Some time ago, I watched the whole BSG on TV, one episode per week. Recently, I watched it again, but in a quick succession - even several episodes a day. Interesting how the show feels different when you watch it that way - better than before. I guess, when a show is so heavily serialised as this one is, waiting a whole week for just 40 minutes of content can feel very frustrating at times, giving the feeling, at least to me, that not enough is going on. But, watching it as you should, as a one big novel, or a series of novels, the impression is fantastic.

    Good review. I have to say there was one thing in this episode that kept pulling me out of it - that baby crying. Ugh. ENOUGH! Look, I am a father of two and I also have two step-children, and I love babies, but that constant annoyed me and made me think several times, "I wish the director had done something to stop the crying." I know there were a lot of people who disliked "All Along the Watchtower" and felt it broke the fourth wall (for the record, it didn't bother me and I actually really liked it) - but damn, that screaming, I finally yelled, "SHUT THAT FRAKING KID UP!" (yeah, I really said that) at my computer.
    Maybe a minor complaint about a series I have come to really love, but I stand by it. :-)
    Have a great Thanksgiving everyone, I mean it (my second in a row here in Iraq and third in four years! Whooo Hooo!) and please be safe.

    Great review, I really enjoy reading your stuff. I hope you can get caught up in time for the last ten episodes.

    Personally, I don't think Tory is like the other "three." Tyrol, Tigh and Anders have all gone through lots of on-screen turmoil. I haven't seen much from Tory, and what I have seen seemed like an act, to convince the other she was "as messed up as they were." Airlocking Cally just confirms it for me. I think Tory has known all along what she was, and is just playing the other 3...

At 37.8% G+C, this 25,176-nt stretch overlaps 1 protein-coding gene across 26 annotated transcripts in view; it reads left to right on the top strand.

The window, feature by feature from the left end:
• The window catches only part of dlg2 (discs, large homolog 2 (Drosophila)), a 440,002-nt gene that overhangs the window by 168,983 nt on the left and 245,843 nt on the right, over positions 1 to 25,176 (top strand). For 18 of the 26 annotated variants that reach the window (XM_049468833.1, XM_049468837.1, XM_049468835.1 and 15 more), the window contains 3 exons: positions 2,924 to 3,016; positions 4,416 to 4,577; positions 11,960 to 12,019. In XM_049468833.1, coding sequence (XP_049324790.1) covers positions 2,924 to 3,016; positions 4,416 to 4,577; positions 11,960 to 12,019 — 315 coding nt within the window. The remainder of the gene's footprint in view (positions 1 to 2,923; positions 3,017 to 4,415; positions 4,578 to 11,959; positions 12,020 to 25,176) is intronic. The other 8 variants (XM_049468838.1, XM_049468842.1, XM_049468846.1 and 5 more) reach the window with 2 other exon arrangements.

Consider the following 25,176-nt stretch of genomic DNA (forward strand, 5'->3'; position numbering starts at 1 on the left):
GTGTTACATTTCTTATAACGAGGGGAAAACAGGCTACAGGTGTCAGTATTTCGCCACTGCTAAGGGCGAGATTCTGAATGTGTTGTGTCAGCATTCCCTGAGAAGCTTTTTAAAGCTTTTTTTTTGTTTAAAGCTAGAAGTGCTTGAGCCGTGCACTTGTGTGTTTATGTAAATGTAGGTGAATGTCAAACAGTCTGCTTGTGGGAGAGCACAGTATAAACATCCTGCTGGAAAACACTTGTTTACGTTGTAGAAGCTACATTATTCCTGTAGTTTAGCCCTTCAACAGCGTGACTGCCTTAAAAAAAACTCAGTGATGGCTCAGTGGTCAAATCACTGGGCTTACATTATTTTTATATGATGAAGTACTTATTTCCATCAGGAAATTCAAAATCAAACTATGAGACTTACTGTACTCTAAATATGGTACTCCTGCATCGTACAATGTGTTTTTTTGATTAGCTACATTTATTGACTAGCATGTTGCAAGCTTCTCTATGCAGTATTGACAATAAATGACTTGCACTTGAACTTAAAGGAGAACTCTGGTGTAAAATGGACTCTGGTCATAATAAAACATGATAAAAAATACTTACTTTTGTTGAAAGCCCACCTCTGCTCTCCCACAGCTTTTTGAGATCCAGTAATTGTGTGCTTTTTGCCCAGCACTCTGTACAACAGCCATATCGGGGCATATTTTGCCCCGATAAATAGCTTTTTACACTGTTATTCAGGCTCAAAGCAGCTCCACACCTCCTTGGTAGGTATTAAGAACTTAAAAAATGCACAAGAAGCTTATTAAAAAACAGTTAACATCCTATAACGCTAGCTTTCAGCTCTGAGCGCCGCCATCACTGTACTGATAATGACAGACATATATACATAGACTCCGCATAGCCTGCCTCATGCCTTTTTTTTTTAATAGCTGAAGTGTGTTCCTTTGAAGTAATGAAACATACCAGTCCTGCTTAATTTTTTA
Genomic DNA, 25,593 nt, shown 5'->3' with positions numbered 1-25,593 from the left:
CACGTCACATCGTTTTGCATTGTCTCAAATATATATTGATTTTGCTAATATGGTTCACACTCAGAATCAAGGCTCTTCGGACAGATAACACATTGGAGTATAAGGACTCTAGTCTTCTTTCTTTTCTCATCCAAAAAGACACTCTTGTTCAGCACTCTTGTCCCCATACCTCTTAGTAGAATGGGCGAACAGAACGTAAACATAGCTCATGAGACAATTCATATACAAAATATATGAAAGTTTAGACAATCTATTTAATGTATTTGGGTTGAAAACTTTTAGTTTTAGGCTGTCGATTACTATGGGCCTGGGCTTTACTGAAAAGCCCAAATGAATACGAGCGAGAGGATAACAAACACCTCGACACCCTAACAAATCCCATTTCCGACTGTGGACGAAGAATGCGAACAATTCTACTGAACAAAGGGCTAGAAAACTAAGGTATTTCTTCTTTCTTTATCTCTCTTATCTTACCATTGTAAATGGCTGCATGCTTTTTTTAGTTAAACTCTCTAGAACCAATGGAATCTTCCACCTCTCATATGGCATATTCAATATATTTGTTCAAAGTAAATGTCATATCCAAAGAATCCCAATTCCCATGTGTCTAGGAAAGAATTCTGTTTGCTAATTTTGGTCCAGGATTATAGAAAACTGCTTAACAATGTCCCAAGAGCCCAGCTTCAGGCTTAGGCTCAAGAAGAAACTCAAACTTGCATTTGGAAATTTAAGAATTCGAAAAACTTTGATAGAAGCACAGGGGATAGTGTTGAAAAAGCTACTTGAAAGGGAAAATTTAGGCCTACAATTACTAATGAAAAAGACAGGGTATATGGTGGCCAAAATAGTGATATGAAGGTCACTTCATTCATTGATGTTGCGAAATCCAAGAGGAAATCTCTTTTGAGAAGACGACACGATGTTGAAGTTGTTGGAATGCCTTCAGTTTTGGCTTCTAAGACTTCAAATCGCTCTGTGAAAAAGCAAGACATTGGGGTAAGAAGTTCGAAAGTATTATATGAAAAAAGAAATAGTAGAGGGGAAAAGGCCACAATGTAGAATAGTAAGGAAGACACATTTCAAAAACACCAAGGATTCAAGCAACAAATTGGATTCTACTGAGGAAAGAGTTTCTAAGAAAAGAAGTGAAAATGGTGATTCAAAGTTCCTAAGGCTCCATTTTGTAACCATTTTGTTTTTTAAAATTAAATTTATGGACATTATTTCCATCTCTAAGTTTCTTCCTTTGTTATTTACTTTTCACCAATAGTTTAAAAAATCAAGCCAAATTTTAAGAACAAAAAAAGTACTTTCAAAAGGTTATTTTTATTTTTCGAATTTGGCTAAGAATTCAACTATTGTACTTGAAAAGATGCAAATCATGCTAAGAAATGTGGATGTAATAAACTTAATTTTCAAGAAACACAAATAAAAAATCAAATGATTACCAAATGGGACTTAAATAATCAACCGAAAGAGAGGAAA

Thanks for the new review, Jammer. I know overcoming the inertia of your reviewing hiatus was tough. I hope you enjoy writing them as much as we enjoy reading.

    Hurrah! Finally a new review, and one so well written in keeping with the standard you have already established. Great to see you back.

    In Tori's defense, she worked side by side with a tough as nails, do what it takes President. Surely some of that rubbed off on her (or she had those traits in the first place, which is why Rosalin employed her). That same President has made a hobby of spacing Cylons, so Tori had every reason to fear discovery. And let's not forget that Tori spaced a woman who had shot a former friend-turned Cylon, a woman who was moments before trying to kill her own child for its Cylon heritage. Yet somehow we all sympathize more with Cali than Tori.

    Great to see a new review... It's been a while since the last one, but the show's taking its sweet time to re-appear, so the new reviews will help as a refresher for when BSG FINALLY comes back.

    Well, it's officially been 2 weeks since the last review. So much for 1 review a week!

    We just bust your ass because we love what you do and want more. You do what you got to, and we'll be hear when you're ready with the goods.

    "I said an "average" of 1 a week. Besides, just gimme a break."